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Then fhaking him-Wake fwineherd Allen cries,
What? grumbling Sim replies.

I've joyful news

I am the luckieft Rogue-by this no light,
I have had full employment all the night.
The daughter kindly paid her father's score,
All night I have embrac'd her

the whore !
O thou false traytor, clark! thou haft defil'd
Our honeft family, deflower'd our child!
Thy life fhall anfwer it;with that he caught
At Allen's throat; young Allen ftoutly fought.
Both give and take, returning blows with blows;
But Allen ftroke the miller on the nofe
With all his force; out flies the ftreaming gore,
And down it runs. They tumble on the floor:
Then up they get, lab'ring with equal ftrife:
Sim ftumbled backward quite a-cross his wife.
She faft a-fleep, none of this fcuffle heard.

Wak'd by his fall, and heartily afraid;


Help holy cross of Broholme! (OI faint)
Help my good angel! help my patron saint!
The Fiend lies on me like a load of lead!
Remove this devil, this night-mare, or I'm dead!
Then up ftarts John, and turns 'em from the wife,
Hunts for a cudgel to conclude the strife.


Up gets the miller, Allen grafps him close,
Both play at hard-head, ftrugling to get loose.
Out fteps the wife, well knowing where there ftood
In a by-corner, a tough piece of wood;.

On this the feiz'd, and by a glimm'ring light
Which enter'd at a chink faw fomething white.
But, by a foul mistake, 'twas her ill hap
To take his bald pate for the scholars cap.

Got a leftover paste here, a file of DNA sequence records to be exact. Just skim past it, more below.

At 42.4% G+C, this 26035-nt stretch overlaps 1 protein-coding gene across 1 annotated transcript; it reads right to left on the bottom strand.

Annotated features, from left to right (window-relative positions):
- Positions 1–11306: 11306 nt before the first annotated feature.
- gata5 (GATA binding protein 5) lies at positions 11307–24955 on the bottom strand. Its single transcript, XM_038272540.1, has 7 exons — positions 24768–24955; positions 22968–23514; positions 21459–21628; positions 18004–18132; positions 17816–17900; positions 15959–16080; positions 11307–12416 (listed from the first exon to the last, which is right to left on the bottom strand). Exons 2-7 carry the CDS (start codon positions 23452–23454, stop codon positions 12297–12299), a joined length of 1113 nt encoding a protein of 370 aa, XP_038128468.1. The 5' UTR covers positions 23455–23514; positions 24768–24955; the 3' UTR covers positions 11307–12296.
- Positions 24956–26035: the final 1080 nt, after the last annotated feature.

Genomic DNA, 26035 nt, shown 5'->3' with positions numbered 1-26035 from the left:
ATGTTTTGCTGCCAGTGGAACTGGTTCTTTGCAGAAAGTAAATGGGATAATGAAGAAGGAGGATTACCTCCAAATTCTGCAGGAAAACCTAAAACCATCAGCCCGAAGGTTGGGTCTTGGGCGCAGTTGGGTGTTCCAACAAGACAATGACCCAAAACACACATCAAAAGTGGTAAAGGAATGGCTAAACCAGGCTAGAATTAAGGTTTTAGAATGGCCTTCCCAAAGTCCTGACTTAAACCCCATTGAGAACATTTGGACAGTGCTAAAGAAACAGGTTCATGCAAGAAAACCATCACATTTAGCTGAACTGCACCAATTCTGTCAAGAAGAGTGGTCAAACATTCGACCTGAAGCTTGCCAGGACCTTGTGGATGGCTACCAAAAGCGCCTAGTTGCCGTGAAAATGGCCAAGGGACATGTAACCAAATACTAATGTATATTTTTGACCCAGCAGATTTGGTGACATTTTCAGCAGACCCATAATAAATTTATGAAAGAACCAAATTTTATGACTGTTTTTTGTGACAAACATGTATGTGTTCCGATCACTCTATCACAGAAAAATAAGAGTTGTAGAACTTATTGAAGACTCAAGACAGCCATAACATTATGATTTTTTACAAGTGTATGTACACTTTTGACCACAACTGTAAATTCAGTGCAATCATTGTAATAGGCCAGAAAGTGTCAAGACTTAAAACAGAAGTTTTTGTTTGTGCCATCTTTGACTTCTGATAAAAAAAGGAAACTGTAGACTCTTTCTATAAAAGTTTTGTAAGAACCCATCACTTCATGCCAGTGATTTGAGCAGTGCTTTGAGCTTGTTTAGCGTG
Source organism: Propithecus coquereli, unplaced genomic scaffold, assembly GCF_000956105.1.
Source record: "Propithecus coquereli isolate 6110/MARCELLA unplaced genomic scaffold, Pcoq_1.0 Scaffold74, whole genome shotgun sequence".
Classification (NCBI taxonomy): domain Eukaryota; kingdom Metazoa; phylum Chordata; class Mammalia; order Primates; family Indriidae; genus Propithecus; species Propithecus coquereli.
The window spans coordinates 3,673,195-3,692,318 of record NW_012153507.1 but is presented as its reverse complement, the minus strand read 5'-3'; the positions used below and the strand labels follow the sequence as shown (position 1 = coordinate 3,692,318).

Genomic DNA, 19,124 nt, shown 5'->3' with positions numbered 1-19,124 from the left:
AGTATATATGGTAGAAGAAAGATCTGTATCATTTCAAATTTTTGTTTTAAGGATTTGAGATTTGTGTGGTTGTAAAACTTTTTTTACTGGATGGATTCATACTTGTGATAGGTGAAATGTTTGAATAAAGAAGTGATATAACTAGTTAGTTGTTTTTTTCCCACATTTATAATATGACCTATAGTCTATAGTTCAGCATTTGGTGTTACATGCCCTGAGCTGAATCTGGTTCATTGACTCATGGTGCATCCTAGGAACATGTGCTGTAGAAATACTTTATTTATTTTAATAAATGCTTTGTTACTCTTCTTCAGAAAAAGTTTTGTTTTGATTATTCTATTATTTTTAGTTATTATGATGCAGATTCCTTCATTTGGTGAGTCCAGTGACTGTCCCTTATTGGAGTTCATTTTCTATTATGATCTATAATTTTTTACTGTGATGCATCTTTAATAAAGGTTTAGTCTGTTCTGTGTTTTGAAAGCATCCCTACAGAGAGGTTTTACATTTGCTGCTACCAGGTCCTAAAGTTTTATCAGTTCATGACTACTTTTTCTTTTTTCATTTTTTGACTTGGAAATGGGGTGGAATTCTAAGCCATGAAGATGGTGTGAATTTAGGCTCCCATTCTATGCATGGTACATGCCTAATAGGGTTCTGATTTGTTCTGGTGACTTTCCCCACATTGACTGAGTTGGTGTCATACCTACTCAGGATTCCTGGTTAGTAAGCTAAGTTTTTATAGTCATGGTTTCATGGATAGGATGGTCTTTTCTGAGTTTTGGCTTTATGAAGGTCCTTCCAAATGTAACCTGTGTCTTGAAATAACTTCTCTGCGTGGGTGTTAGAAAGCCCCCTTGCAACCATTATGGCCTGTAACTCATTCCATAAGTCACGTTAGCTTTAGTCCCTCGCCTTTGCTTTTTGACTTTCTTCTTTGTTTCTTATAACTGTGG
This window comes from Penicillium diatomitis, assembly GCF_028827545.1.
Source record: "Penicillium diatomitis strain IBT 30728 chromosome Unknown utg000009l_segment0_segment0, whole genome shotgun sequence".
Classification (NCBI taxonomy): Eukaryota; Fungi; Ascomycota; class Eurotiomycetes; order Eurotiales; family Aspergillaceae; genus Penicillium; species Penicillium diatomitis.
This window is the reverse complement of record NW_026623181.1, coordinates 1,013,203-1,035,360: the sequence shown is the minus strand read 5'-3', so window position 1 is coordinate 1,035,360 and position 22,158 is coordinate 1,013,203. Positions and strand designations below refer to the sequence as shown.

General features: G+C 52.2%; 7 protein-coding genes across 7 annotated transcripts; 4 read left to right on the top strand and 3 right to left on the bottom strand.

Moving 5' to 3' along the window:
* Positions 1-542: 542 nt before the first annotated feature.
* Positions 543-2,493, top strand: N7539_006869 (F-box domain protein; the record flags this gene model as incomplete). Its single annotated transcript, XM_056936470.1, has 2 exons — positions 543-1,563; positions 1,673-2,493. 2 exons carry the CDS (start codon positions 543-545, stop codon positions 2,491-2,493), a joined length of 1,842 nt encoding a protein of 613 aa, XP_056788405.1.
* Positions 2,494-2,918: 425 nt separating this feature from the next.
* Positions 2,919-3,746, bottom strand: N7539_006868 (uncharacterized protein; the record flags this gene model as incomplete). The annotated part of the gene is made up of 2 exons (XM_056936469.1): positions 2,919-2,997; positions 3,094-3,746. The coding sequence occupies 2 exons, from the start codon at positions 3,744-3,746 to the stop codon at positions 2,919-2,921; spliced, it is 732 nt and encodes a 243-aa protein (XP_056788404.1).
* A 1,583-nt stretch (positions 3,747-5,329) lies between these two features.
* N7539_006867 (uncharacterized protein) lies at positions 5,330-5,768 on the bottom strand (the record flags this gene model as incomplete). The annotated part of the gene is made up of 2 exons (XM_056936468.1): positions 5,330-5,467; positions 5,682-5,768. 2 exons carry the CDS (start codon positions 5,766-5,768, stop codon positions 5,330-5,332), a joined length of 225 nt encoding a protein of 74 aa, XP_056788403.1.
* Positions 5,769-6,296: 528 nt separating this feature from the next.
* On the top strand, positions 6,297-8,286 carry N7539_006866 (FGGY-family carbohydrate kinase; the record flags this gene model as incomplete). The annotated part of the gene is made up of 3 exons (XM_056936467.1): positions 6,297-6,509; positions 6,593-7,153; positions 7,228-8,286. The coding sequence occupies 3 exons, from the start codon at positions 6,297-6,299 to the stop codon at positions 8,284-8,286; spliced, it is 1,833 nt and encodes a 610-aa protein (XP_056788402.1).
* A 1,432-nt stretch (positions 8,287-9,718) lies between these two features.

She lifts the ftaff, it fell on his bare crown,
Strong was the blow, fhe knock'd her husband down.
OI am flain, the miller loudly cry'd.

Live to be hang'd, thou thief, Allen reply'd.
Away they go, firft take their meal and cake,.
Then lay the grift upon their horfe's back.
To Scholar's-hall they march, for now 'twas light,
Pleas'd with the ftrange adventures of the night.

The wife the scholars curfes, binds his head,
Then lift him up, and lays him on the bed.
O wife, fays Sim, our daughter is defil'd,
That villain Allen has debauch'd our child.
Miftaken me for John, he told me all;
Ten thousand furies plague that Scholar's-hall!
O falfe abufive knave! (the wife reply'd)
In ev'ry word the villain fpake he ly'd..

I wak'd

I wak'd, and heard our harmless child complain,
And rofe, to know the cause, and ease her pain.
I found her torn with gripes, a dram I brought,
And made her take a comfortable draught.

Then lay down by her, chaff'd her swelling breaft,
And lull'd her in these very arms to reft.

All was contrivance, malice all and spight,

I have not parted from her all this night.
Then is fhe innocent? Ay by my life,
As pure and spotlefs-as thy bofom wife.
I'm fatisfy'd, says Sim. O that damn'd Hall!
I'll do the beft I can to ftarve 'em all.

And thus the miller of his fear is eas'd,
The mother and the daughter both well pleas'd.

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M&E on an a





By R. F.


HLOE a coquet in her prime,
The vaineft fickleft thing alive;
Behold the strange effects of time!
Marries and doats at forty five.

Thus weather-cocks, who for a while
Have turn'd about with every blast,
Grown old and deftitute of oil,
Ruft to a point, and fix at laft.



EPITAPH on the MONUMENT of the Marquis of Winchester.



E who in impious times undaunted stood,
And midft rebellion durft be just and good;
Whofe arms afferted, and whofe fuff'rings more
Confirm'd the caufe for which he fought before,
Refts here rewarded by an heavenly prince,
For what his earthly could not recompenfe.
Pray (reader) that fuch times no more appear,
Or if they happen, learn true honour here.

Ark of thy ages faith and loyalty,
Which (to preserve them) heaven confin'd in thee.
Few fubjects could a king like thine deserve,
And fewer fuch a king fo well cou'd ferve.
Bleft king, bleft fubject, whofe exalted state
By fufferings rofe, and gave the law to fate.
Such fouls are rare; but mighty patterns giv'n
To earth, were meant for ornaments to heav'n.


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